Tendinitis is inflammation or irritation of a tendon — any one of the thick fibrous cords that attach muscles to bones. The condition causes pain and tenderness just outside a joint. While tendinitis can occur in any of your body's tendons, it's most common around your shoulders, elbows, wrists and heels.
Some common names for various tendinitis problems are:
If tendinitis is severe and leads to the rupture of a tendon, you may need surgical repair. But most cases of tendinitis can be successfully treated with rest and medications to reduce the pain and inflammation.
Complications of Tendinitis
Without proper treatment, tendinitis can increase your risk of experiencing tendon rupture — a much more serious condition that may require surgical repair.
Causes of Tendinitis
Although tendinitis can be caused by a sudden injury, the condition is much more likely to stem from the repetition of a particular movement over time. Most people develop tendinitis because their jobs or hobbies involve repetitive motions, which aggravate the tendons needed to perform the tasks.
Signs & Symptoms of Tendinitis
Signs and symptoms of tendinitis occur at the point where a tendon attaches to a bone and typically include:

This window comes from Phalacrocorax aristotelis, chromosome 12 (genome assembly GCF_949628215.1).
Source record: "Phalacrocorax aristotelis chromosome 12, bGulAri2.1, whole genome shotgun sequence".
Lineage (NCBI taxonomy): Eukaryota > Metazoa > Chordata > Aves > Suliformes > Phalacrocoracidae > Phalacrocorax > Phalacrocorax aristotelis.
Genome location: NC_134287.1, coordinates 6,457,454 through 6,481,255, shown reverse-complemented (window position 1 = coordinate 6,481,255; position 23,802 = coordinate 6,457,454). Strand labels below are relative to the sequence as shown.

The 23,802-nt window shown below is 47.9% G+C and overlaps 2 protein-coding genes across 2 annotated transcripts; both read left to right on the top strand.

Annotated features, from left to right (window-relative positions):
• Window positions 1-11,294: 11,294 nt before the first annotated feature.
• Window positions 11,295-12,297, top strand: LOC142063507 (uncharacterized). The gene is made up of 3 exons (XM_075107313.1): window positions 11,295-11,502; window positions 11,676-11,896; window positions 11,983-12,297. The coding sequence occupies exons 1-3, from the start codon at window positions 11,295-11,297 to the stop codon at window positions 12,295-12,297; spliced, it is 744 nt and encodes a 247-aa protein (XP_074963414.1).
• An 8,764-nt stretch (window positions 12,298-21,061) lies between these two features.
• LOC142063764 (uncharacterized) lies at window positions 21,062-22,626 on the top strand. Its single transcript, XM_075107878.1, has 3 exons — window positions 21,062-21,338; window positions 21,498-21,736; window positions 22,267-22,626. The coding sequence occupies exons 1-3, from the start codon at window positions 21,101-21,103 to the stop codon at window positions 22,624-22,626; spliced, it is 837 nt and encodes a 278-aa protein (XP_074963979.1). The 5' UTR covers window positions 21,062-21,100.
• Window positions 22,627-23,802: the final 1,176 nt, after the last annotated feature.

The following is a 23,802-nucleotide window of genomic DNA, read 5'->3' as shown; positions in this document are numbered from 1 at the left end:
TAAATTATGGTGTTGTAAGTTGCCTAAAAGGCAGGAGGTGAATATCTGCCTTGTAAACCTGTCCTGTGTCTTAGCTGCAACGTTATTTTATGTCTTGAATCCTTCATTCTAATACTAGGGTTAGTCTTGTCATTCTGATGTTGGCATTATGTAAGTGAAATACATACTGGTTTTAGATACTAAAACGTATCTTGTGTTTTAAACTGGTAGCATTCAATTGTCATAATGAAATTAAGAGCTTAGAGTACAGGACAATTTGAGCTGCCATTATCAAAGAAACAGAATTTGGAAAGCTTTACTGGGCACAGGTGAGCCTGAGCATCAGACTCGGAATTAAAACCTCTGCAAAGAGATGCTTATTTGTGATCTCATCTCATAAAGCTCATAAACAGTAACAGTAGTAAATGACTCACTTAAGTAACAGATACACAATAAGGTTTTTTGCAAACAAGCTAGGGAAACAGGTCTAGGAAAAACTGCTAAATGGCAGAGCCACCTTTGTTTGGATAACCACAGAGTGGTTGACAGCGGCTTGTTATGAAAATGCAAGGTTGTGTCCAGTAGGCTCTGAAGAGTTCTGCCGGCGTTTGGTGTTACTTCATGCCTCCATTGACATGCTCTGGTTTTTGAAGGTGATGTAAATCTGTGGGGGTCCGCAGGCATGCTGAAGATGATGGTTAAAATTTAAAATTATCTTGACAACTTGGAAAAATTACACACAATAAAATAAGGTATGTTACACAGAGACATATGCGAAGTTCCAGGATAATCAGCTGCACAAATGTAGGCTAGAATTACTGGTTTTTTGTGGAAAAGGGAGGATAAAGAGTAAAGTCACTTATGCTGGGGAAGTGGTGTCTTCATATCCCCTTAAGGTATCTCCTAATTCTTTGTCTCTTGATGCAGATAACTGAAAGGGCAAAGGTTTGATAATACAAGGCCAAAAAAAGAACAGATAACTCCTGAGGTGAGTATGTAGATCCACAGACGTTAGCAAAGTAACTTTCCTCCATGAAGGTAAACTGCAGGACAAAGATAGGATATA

Diagnosis of Tendinitis
Tendinitis can usually be diagnosed during the physical exam alone. Your doctor may order X-rays or other imaging tests if he or she needs to rule out other conditions that may be causing your signs and symptoms.
Treatments of Tendinitis
The goals of tendinitis treatment are to relieve your pain and reduce inflammation. Often, home treatment — which includes rest, ice and over-the-counter pain relievers — may be all that you need. Other treatments for tendinitis include:
Sometimes your doctor may inject a corticosteroid medication around a tendon to relieve tendinitis. Injections of cortisone reduce inflammation and can help ease pain. However, repeated injections may weaken a tendon, increasing your risk of rupturing the tendon.
You might benefit from a program of specific exercise designed to stretch and strengthen the affected muscle-tendon unit.
Depending on the severity of your tendon injury, surgical repair may be needed.
Prevention of Tendinitis
To reduce your chance of developing tendinitis, follow these suggestions:
When to seek Medical Advice
Most cases of tendinitis can respond to self-care measures. See your doctor if your signs and symptoms persist and interfere with your day-to-day activities for more than a few days.